Large Weapons Stockpiles Could Prolong Liberia War
Impact of UN embargo is offset by rebels' sales of natural resources. CONFLICT IN LIBERIA
A UNITED Nations embargo slapped on Liberia last month is unlikely to end the civil war here anytime soon, but it could help preserve the natural resources that rebel leader Charles Taylor has not yet plundered and sold to fuel his war machine.
Mr. Taylor controls most of the countryside - so-called Greater Liberia - and has sold much of its gold, timber, diamonds, and rubber to Americans, Europeans, and Lebanese during the past two years to build up a substantial arsenal, diplomats and military sources say.
Diplomats and relief workers say Taylor has already felt the pinch of the UN embargo and is suffering a fuel shortage. But they agree the rebel leader has substantial arms and ammunition stockpiles and his guerrilla forces have hunkered down in swamps near the capital, apparently prepared for a long fight.
"Charles Taylor is not a man who is going to respect any resolution unless he feels he cannot fulfill his ambitions," says Maj. Gen. Adetunji Olurin, field commander for the seven-nation West African force known as ECOMOG.
"We know he has a lot [of arms] but we don't know exactly what he has because we never tried to find out. We came here as peacemakers," says another West African officer. Countering the attack
Taylor's National Patriotic Front of Liberia (NPFL) launched a new attack on Monrovia Oct. 15 to finish the rebel leader's quest for the executive mansion that ECOMOG cut short two years ago. Hundreds of civilians have been killed in six weeks of fighting with West African forces.
The UN imposed a total embargo against Liberia Nov. 19, aimed mainly at Taylor, and called for a cease-fire to avoid a repeat of the 1990 war that claimed about 60,000 lives. The sanctions were approved under the same UN provisions used to punish Iraq and Yugoslavia.
The embargo will prevent Taylor from receiving anything across Liberia's borders with Sierra Leone, Guinea, and Ivory Coast, and through his ports and airports. The clampdown will stem his exports of timber and other resources (thus slowing mining and logging) and cut revenue for his arms purchases.
Some of Taylor's best business associates are Americans who have ignored regulations set by Liberia's interim government to protect the country's forests, streams, and grasslands, and instead have dealt directly with Taylor, according to diplomats and government officials, who spoke on condition of anonymity.
Taylor extracts "taxes" of up to $100,000 per quarter from the miners and loggers, and buys guns for his rebels, they say. It is unclear how much of a percentage he receives from sales.
"Everybody who operates in Greater Liberia has to pay compensation to Taylor," says one official. "The war is not only killing our youth, wiping out three or four generations, it is also destroying our environment."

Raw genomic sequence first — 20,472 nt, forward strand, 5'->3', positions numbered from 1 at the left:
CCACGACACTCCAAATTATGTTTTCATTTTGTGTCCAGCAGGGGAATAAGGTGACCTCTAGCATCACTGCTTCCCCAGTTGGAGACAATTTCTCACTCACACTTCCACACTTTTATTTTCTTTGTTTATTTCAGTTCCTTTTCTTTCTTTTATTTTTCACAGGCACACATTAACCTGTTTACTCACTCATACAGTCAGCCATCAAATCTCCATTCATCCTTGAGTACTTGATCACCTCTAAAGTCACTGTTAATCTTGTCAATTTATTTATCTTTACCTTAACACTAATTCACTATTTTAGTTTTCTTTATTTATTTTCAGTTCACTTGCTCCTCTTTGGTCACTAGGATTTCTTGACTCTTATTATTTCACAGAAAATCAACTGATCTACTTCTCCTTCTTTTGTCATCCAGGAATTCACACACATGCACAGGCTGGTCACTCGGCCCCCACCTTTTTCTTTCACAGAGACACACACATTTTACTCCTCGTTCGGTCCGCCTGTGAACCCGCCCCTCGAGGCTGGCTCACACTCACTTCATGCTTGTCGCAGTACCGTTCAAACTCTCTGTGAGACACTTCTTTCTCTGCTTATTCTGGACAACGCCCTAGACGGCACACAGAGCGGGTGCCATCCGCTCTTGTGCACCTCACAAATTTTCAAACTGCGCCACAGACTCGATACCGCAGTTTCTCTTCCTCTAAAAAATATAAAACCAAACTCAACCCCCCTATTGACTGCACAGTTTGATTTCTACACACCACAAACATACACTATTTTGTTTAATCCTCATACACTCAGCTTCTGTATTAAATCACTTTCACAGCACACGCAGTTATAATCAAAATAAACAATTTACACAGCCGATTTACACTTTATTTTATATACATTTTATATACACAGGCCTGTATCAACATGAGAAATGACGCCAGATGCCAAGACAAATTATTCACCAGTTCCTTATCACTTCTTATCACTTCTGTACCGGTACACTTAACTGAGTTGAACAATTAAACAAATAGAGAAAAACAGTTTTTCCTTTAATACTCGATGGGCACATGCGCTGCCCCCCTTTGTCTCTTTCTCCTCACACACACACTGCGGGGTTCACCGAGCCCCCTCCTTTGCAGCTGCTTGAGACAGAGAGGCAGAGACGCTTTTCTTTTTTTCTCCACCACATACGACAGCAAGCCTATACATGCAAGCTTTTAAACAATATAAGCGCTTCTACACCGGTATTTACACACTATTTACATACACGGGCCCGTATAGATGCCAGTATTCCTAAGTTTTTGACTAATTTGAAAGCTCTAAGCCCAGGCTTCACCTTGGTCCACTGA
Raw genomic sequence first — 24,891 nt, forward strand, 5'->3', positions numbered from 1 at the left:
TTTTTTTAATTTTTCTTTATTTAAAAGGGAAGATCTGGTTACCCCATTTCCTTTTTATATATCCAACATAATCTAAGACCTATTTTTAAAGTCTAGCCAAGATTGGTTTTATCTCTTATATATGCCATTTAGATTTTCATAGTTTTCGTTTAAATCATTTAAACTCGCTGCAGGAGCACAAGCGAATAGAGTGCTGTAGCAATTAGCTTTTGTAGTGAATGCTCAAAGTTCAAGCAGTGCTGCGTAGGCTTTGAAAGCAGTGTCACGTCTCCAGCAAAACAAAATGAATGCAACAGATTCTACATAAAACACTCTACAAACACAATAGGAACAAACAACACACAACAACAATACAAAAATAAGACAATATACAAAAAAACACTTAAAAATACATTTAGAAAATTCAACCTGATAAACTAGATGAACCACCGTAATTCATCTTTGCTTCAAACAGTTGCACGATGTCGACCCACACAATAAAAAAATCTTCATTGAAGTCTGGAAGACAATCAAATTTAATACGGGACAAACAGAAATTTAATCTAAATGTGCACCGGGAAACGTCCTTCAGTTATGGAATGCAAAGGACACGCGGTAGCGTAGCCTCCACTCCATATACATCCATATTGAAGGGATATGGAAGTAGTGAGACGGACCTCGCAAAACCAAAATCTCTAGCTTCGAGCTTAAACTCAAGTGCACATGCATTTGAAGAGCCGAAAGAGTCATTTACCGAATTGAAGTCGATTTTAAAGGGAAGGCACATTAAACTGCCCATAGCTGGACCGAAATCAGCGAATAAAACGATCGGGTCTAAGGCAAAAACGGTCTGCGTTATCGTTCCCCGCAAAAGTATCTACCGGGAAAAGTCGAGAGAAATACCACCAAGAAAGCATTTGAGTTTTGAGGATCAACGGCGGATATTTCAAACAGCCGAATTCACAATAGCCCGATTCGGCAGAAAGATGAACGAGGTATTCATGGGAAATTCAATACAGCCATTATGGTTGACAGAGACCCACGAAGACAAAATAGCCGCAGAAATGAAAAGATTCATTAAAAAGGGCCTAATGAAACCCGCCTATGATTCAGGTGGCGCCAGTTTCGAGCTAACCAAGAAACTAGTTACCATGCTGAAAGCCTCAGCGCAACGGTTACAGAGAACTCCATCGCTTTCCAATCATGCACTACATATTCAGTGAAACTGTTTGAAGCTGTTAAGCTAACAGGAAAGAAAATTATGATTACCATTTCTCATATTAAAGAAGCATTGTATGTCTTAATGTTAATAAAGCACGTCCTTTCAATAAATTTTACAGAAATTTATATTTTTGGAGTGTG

Officials say loggers have been felling timber in Liberia's Sapo National Park, a rain forest and game reserve that is a rich stand of old-growth forest and home to elephants, pygmy hippos, leopards, and other animals. Forest depletion
More than 40 percent of Liberia's forests had been depleted before the war began in December 1989, when Taylor invaded Liberia from Ivory Coast. But at that time, reforestation projects started in 1971 were helping to compensate for the loss.
Legal exports of forest products declined in the early 1980s due to the exhaustion of accessible timber. It is impossible to survey the damage to forests and streams because Taylor has threatened to down any planes flying over Greater Liberia.
The rebel leader has denied that he has allowed anyone to fell trees in the area and has claimed that ECOMOG cluster bombs are destroying Liberia's resources. A regional conflict
West African leaders requested the UN embargo, impatient over Taylor's intransigence to disarm. One critical component of the embargo's success is the cooperation of Ivory Coast's President Felix Houphouet-Boigny, who had maintained close ties with Taylor. He now has closed the border with Liberia, another sign that the region is relying on itself to stop the war instead of waiting for the West.
Liberia was founded by freed American slaves in 1842. As a pseudo-colony of the United States, African countries colonized by Europeans long considered Liberia an outsider.
Ironically, Liberia's war is bringing the country back into the fold of West Africa due to the involvement of about 12,000 regional troops protecting the capital and an interim government chosen by the 16-nation Economic Community of West African States.
Regional leaders sent troops to Monrovia in August 1990 to stop a civil war between the NPFL, a rival guerrilla faction, and Liberia's Armed Forces. West African officials imposed a cease-fire in November of that year and a shaky peace held until another rebel group, the United Liberation Movement of Democracy, attacked Taylor in August.
Taylor commended the UN for the arms embargo, calling it "a major victory for the forces of democracy in Liberia."
The rebel leader ignored, however, the fact that the UN mandate was aimed at him. In a statement, he called on regional leaders to heed the UN's call.
"Instead of supplying other armed groups in Liberia we call upon [regional leaders] to divert these resources from military hardware to economic aid to all parts of Liberia," he said.
ECOMOG Commander Olurin says he will employ "an offensive-defensive" to protect Monrovia against rebel invasion while he waits for the arms embargo to squeeze Taylor into complacency.